Remnants still visible today include parts of the metal head frame at the top, cables on the ground where the tow line crosses Sam Aldridge's hiking trail, a return rope pulley high in a tree along the tow line, and the semi-collapsed shed which offers free housing to porcupines and other creatures.

Several farmhouses including Steve Weeks (Peter Weeks residence) on Weeks Road and Nancy and Dick Campbell's on Belknap Mountain Road were early bed and breakfast (and lunch and supper!) spots. The Winnipesaukee Ski Runners rented the Campbell's house, newly outfitted with electric lights, a telephone, and broadcast and short-wave radio. "Batch's Barn" (currently Muehlkes') was a rustic ski lodge, converted from a barn by Ralph Batchelder after he purchased it in 1935. So there were several places very nearby where skiers could rest their weary bones and eat hearty meals. In 1936, entertainment included sled dog rides with 11-year-old Pete LaBonte's P3-dog team, driven by Pete. For 50 cents he would take skiers along Belknap Mountain Road from Weeks Road south to Hoyt Road, and then back again. Moonlight ski parties occurred at Batch's Barn. The WSC and the WMSR clubs hosted a number of competitive races on the west side trails including ones for local skiers and others organized for the USEASA which drew competitors from afar.

In 1939, the tow had a new home at Commonwealth Country Club in Boston. The Belknap Recreation Area on the east side of the mountain was developing quickly and was attracting large numbers of skiers. The Gunstock Ski Tow couldn't compete. The last active skiing that I am aware of on the west side was in 1975 when Gary Allen was coach of the Laconia High School Ski Team. For a number of years he had his team clear parts of the Winnipesaukee and Corkscrew Trails in the fall and then hike up and ski down after their regular competitions ended in late February. Family members try to hike both the tow line and the Winnipesaukee Trail, but the forest is working hard to obscure them. Anyone interested in assisting us with our modest attempts to keep these open for historic and recreational purposes is welcome to e-mail me at msmue@cyberportal.net. Fall is the best time for this activity.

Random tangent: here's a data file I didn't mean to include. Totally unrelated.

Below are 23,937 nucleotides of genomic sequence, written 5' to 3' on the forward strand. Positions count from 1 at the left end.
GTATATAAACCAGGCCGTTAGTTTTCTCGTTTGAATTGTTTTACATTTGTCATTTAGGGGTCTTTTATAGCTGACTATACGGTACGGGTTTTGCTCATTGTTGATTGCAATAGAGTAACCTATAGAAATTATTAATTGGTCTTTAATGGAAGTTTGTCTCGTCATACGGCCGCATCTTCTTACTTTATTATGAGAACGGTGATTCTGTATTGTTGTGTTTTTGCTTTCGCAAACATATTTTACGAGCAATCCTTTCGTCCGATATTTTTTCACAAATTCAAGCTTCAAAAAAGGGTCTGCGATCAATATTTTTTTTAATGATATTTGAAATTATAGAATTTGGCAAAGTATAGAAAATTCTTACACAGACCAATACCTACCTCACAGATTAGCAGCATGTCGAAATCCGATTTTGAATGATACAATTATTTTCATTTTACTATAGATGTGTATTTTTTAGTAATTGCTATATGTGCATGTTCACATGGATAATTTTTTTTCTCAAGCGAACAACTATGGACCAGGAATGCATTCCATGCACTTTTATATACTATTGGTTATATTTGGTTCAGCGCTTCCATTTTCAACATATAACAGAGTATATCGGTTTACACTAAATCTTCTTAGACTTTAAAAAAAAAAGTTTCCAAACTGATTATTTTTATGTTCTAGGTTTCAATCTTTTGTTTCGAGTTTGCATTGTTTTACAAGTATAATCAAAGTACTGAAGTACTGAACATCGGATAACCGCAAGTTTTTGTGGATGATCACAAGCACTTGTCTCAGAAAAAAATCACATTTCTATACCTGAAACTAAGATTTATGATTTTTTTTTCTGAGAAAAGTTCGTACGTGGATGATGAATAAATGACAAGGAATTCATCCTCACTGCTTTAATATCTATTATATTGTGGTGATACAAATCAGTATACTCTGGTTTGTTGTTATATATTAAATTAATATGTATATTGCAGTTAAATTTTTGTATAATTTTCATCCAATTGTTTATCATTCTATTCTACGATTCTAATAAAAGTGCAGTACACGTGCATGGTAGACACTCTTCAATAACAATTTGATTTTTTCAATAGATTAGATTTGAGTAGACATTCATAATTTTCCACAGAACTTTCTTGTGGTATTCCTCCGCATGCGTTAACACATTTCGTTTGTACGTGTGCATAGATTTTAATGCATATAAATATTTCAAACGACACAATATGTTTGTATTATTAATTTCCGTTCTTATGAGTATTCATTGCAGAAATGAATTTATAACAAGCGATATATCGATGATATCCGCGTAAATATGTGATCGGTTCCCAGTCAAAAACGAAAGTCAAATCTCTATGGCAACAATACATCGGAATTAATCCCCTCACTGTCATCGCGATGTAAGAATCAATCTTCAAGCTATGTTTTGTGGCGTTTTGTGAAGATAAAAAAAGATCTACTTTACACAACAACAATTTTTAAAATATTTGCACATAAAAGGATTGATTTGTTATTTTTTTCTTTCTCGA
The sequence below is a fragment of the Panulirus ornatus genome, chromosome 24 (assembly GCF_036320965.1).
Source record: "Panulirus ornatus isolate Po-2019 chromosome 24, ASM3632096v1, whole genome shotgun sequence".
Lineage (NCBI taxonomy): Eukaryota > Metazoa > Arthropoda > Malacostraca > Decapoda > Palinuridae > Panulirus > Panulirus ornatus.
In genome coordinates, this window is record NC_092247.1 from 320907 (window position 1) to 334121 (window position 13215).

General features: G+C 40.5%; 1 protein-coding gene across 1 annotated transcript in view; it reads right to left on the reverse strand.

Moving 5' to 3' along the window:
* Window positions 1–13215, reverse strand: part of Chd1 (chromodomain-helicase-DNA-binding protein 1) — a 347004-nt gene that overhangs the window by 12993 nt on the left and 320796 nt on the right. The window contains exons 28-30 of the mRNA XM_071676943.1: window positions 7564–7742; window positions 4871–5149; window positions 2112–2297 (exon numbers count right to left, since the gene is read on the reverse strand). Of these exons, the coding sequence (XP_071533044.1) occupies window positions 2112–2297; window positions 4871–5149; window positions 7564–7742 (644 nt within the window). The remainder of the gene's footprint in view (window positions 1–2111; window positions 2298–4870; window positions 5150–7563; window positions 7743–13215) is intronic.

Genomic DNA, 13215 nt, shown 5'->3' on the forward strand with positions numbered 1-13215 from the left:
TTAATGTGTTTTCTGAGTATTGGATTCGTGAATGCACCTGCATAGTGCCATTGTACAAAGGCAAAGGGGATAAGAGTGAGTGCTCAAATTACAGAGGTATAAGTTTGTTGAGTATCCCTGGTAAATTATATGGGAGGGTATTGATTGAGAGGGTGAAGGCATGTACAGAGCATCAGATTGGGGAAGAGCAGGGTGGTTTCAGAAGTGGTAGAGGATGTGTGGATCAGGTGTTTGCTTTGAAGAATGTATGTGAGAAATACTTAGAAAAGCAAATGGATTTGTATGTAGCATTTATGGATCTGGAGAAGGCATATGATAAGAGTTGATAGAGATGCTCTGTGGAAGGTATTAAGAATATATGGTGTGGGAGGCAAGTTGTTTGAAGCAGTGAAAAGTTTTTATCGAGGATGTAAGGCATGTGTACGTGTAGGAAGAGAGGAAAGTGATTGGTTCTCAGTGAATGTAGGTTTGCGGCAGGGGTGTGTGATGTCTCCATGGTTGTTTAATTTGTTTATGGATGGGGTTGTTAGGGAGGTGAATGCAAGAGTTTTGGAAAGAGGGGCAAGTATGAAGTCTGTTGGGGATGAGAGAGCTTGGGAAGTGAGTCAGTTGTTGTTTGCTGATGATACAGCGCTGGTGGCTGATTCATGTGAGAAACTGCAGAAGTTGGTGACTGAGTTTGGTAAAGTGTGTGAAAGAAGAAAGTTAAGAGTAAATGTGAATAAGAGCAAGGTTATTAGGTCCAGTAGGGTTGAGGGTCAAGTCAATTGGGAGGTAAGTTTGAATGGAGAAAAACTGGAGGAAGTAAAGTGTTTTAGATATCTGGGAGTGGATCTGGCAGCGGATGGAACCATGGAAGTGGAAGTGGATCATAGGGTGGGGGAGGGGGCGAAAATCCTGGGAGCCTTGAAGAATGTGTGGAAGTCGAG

Thanks to the following for information used in the article: Bob Wilkinson who loaned me early albums of the Winnipesaukee Ski Club, The New England Ski Museum whose archives include Janet Young's interviews with Ted Cooke, Nancy and Dick Campbell whose research into the history of this property is a gold mine, Milo Bacon, Alice Batchelder Lloyd, Pete LaBonte, Gary Allen, and my father, John Muehlke